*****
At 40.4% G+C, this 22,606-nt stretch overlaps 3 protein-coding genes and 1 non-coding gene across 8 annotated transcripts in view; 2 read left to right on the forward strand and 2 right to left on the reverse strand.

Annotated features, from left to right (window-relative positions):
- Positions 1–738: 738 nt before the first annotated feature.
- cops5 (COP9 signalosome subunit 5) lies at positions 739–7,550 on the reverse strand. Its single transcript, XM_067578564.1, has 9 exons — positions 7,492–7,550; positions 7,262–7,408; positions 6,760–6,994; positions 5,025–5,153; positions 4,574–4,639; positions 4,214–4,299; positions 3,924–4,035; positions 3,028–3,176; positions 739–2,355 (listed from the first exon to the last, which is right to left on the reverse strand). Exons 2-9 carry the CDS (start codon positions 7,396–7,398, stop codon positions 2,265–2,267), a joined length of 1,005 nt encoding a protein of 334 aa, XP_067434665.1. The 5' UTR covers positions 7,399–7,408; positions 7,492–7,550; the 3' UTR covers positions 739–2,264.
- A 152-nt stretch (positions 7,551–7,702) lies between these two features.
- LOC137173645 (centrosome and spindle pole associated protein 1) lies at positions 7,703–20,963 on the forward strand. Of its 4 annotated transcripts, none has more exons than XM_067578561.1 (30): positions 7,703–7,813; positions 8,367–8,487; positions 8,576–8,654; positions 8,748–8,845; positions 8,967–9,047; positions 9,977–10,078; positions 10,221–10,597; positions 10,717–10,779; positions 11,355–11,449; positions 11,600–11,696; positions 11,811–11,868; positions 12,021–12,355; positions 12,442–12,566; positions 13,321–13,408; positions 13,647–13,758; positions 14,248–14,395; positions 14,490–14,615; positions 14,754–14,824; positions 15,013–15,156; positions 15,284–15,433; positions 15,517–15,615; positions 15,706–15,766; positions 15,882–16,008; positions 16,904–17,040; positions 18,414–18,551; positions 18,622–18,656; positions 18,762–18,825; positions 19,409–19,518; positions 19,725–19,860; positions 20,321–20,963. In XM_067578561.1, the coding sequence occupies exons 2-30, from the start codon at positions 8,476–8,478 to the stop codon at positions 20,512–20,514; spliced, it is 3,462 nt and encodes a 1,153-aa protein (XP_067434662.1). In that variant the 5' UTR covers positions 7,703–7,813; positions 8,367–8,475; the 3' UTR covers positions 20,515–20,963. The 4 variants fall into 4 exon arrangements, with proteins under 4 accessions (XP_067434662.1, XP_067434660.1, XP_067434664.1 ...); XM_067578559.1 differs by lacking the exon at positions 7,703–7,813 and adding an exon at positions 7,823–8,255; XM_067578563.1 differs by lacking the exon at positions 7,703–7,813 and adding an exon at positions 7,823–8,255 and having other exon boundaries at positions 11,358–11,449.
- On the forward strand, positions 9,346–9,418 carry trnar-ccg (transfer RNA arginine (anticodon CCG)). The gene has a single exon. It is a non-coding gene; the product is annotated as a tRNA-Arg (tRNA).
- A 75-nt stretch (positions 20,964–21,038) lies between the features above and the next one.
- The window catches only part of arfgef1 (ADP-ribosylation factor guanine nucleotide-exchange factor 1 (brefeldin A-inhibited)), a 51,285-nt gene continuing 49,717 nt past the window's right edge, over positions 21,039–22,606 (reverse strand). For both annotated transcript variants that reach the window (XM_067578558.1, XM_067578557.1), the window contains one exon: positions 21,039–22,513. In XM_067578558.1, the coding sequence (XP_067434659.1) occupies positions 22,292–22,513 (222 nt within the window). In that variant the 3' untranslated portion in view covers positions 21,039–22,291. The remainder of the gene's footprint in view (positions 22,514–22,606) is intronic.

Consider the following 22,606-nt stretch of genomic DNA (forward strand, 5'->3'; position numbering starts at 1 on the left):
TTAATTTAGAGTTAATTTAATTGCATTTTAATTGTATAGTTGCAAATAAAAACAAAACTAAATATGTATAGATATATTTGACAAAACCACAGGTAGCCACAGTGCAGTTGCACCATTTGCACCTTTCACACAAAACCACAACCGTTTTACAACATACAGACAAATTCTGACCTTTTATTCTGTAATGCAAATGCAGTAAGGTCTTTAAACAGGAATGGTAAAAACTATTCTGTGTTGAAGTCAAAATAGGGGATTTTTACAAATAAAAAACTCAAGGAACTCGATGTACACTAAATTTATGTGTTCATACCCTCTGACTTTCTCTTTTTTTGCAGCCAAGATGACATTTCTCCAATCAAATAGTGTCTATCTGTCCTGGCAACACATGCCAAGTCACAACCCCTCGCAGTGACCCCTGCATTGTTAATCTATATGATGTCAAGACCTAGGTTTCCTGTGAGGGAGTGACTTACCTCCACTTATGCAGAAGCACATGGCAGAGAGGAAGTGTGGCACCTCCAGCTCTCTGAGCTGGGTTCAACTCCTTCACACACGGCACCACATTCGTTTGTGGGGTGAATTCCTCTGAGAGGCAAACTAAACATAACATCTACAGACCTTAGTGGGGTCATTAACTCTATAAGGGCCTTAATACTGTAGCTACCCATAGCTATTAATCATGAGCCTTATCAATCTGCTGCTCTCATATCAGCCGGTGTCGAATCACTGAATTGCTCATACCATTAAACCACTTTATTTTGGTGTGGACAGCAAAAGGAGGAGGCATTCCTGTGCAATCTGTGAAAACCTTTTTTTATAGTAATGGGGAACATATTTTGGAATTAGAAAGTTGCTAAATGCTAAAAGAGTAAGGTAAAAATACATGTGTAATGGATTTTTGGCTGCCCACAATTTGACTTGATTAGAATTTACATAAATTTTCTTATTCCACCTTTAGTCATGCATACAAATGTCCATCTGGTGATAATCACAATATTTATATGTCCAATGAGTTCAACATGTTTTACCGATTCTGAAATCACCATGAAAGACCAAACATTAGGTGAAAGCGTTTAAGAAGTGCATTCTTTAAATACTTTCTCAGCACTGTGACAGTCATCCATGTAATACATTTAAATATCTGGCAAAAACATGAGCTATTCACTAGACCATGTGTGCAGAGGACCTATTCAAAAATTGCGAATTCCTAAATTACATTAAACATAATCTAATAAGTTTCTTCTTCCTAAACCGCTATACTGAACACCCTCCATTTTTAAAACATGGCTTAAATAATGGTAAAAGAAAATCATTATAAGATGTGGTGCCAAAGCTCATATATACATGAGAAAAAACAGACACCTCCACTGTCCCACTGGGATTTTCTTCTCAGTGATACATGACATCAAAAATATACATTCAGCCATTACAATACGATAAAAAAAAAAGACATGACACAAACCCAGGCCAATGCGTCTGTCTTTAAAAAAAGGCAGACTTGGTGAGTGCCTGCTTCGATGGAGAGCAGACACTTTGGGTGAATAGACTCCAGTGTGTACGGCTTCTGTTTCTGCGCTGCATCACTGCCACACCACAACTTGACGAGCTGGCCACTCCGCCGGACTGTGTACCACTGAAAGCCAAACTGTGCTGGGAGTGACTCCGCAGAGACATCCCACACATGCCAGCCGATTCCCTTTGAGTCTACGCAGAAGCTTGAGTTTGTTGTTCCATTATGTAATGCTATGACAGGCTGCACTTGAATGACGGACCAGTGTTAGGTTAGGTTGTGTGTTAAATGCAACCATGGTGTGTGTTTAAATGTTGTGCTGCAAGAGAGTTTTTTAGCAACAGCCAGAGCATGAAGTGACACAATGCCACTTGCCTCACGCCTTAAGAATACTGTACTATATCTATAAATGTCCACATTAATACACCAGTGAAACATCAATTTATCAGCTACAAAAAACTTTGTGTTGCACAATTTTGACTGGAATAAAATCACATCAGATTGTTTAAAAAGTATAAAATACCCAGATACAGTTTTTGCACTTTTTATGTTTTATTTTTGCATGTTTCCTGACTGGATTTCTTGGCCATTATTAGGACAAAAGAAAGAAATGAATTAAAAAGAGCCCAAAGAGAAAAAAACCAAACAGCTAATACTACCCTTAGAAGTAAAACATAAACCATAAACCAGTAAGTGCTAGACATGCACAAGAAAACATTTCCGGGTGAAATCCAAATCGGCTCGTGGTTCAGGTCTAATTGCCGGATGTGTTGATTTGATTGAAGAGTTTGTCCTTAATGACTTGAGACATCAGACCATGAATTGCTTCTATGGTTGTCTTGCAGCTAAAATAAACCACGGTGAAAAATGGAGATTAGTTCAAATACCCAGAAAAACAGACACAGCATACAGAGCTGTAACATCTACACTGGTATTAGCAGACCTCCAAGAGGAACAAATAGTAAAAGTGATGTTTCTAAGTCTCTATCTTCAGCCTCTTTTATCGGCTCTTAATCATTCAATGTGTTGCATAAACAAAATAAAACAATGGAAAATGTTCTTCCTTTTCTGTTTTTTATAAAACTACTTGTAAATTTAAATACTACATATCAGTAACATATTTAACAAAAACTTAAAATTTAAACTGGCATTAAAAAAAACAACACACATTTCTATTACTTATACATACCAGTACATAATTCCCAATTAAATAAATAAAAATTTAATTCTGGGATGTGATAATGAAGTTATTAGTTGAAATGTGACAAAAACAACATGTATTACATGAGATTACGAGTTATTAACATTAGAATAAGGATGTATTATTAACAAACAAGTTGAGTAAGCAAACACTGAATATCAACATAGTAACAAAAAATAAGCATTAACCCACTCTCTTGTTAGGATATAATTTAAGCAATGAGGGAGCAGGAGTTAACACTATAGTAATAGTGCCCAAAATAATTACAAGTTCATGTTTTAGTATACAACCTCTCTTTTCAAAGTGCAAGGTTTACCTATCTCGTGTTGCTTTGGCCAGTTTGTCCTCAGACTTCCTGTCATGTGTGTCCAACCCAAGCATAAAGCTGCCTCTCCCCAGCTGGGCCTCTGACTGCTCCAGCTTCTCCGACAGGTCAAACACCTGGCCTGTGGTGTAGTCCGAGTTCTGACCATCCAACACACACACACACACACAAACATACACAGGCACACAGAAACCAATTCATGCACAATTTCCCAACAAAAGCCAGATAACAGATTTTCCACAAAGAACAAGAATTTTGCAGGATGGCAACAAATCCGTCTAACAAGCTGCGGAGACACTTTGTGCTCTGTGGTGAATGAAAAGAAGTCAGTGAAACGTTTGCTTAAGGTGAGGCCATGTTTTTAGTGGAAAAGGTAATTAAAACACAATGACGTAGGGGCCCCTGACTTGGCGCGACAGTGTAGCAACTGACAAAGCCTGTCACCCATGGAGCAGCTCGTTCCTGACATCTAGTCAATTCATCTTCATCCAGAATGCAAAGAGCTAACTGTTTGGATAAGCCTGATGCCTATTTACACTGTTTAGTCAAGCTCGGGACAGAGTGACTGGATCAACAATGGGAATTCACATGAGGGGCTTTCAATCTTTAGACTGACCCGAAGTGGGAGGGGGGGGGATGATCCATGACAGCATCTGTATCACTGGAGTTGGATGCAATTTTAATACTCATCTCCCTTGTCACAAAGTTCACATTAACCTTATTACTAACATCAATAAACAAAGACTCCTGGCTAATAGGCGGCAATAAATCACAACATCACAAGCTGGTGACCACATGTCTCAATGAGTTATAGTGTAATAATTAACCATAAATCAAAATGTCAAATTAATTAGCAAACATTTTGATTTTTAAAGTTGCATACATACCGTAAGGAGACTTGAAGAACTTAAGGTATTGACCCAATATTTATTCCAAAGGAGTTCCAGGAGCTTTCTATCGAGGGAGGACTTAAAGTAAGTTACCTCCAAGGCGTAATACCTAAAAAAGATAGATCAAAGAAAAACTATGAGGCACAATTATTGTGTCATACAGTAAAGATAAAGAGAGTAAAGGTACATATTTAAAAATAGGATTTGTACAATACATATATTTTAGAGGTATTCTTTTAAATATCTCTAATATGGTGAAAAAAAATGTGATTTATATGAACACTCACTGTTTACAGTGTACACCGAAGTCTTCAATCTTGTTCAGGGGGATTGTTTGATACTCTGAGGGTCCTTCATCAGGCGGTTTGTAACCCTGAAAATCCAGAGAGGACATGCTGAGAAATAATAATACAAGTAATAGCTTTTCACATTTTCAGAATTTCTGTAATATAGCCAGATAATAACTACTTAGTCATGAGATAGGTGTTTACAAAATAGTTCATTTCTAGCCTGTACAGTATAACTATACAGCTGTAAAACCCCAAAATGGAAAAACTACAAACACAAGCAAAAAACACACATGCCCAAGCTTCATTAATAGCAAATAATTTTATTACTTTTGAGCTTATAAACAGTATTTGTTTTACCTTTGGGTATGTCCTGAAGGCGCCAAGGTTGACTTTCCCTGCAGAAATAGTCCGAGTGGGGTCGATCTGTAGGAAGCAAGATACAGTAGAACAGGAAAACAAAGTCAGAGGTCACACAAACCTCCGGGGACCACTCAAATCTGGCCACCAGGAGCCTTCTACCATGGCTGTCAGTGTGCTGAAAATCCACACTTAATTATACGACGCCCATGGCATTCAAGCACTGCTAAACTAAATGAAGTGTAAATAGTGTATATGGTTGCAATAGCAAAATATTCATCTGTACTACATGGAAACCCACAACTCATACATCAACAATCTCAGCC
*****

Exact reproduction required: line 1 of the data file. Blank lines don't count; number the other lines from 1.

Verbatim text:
At 40.4% G+C, this 22,606-nt stretch overlaps 3 protein-coding genes and 1 non-coding gene across 8 annotated transcripts in view; 2 read left to right on the forward strand and 2 right to left on the reverse strand.